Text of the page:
The Face of War: Figuring Empathy in Pat Barker's Life Class
This talk is the last in a series of three special events presented as part of the exhibition 'About Face' held in partnership with the Durham Light Infantry Museum Art Gallery. The exhibition features a display of works by the surgeon artist Henry Tonks.
Tonks (1862 - 1937) was a qualified surgeon and an artist, practising and teaching medicine but also producing artistic work and teaching at the Slade School of Fine Art, where he was Professor of Drawing. During the First World War, he initially joined the Royal Army Medical Corps but then, from April 1916, worked with Dr Harold Gillies at his plastic surgery unit at the Cambridge Hospital, Aldershot. This work then moved to a specially dedicated unit at the Queen Mary's Hospital, Sidcup, where Gillies and his team developed pioneering approaches to facial injuries sustained by soldiers at the front. The pastel drawings by Tonks in this exhibition date from this period and starkly document and illustrate these facial injuries and the progress of surgical interventions. Tonks' drawings not only serve as a record of the physical injuries and subsequent medical interventions but, by crossing into the field of portraiture, highlight some of the personal and emotional cost of these wounds and reveal Tonks' skill as an artist. This is the largest loan of his works from the Royal College of Surgeons to date.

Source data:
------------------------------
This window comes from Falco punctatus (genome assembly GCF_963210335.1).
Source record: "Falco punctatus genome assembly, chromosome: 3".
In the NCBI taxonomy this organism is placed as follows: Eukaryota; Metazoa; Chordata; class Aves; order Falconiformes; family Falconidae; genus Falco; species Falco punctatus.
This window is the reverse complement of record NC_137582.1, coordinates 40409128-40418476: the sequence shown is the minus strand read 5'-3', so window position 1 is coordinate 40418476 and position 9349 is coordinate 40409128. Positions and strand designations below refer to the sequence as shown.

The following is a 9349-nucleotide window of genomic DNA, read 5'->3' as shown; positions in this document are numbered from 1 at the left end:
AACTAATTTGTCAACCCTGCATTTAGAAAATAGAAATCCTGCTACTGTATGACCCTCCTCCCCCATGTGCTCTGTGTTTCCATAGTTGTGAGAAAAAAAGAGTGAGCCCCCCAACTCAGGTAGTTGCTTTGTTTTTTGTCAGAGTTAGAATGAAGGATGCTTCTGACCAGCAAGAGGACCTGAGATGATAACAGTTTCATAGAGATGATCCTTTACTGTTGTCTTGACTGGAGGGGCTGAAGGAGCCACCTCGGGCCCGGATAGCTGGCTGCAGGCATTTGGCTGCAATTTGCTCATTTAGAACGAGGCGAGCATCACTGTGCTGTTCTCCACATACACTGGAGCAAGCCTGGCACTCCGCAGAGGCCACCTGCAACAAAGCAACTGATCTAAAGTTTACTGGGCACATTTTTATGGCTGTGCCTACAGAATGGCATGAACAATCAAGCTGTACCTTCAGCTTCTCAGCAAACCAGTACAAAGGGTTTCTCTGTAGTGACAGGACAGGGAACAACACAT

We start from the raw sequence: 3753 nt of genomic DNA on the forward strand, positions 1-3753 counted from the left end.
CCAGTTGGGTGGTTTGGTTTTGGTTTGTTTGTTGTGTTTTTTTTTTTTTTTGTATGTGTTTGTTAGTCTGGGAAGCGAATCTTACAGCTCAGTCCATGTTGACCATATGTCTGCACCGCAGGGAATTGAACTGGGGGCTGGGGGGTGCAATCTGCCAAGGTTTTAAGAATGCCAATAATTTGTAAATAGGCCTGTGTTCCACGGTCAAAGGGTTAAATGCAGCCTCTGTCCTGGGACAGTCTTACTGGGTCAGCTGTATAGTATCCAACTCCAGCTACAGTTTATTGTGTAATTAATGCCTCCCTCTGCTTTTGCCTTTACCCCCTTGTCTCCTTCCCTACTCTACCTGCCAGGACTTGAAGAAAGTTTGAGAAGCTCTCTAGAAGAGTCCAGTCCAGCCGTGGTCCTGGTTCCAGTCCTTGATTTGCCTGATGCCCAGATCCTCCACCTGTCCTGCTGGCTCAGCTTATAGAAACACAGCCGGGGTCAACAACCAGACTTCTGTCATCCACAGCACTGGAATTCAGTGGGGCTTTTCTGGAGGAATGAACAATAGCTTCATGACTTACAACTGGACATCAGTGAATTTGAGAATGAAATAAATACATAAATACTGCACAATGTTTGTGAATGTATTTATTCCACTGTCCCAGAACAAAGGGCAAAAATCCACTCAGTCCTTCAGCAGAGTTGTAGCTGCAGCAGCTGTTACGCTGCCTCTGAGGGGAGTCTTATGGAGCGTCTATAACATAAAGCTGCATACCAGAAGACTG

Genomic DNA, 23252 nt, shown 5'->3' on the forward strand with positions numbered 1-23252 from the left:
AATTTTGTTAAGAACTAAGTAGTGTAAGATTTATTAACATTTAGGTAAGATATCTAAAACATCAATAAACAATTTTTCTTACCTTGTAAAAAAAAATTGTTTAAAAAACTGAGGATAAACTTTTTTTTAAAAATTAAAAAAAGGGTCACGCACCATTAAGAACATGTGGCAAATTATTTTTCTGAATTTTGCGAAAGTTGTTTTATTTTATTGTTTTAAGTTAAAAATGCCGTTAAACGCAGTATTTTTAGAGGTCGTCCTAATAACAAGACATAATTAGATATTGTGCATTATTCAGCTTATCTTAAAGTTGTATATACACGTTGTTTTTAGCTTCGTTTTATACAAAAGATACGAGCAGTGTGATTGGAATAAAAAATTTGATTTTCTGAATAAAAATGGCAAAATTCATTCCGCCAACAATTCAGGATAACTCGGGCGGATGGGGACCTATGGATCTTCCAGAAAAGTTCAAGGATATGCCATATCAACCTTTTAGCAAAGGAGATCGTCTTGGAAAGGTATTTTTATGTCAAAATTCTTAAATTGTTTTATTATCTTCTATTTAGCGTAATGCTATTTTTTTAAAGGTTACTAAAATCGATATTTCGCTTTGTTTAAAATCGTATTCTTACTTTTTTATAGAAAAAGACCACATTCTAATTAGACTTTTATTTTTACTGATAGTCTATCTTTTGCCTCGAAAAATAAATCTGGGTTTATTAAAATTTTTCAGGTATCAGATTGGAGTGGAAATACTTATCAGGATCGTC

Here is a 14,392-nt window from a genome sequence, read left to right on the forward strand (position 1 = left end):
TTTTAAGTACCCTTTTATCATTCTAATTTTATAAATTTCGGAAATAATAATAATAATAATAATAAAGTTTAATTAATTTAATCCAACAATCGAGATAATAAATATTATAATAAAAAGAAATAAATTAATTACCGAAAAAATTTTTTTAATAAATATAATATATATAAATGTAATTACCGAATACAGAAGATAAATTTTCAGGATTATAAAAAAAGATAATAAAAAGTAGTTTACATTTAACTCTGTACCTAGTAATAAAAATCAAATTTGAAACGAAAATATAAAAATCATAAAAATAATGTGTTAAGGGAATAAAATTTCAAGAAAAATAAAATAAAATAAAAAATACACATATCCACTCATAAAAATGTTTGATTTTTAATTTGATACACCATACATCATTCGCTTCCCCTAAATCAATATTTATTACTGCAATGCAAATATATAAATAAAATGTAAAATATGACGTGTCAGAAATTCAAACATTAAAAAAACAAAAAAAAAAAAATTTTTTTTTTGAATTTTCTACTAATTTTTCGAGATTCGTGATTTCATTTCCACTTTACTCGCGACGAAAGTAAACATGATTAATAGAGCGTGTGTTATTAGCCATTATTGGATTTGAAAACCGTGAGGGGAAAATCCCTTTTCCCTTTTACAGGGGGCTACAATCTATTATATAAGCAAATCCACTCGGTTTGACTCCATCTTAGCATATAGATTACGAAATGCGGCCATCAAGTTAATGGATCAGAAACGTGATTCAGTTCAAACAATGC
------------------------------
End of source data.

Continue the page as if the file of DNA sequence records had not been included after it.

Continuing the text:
This event will take place at the DLI and be followed by a wine reception. All are welcome.
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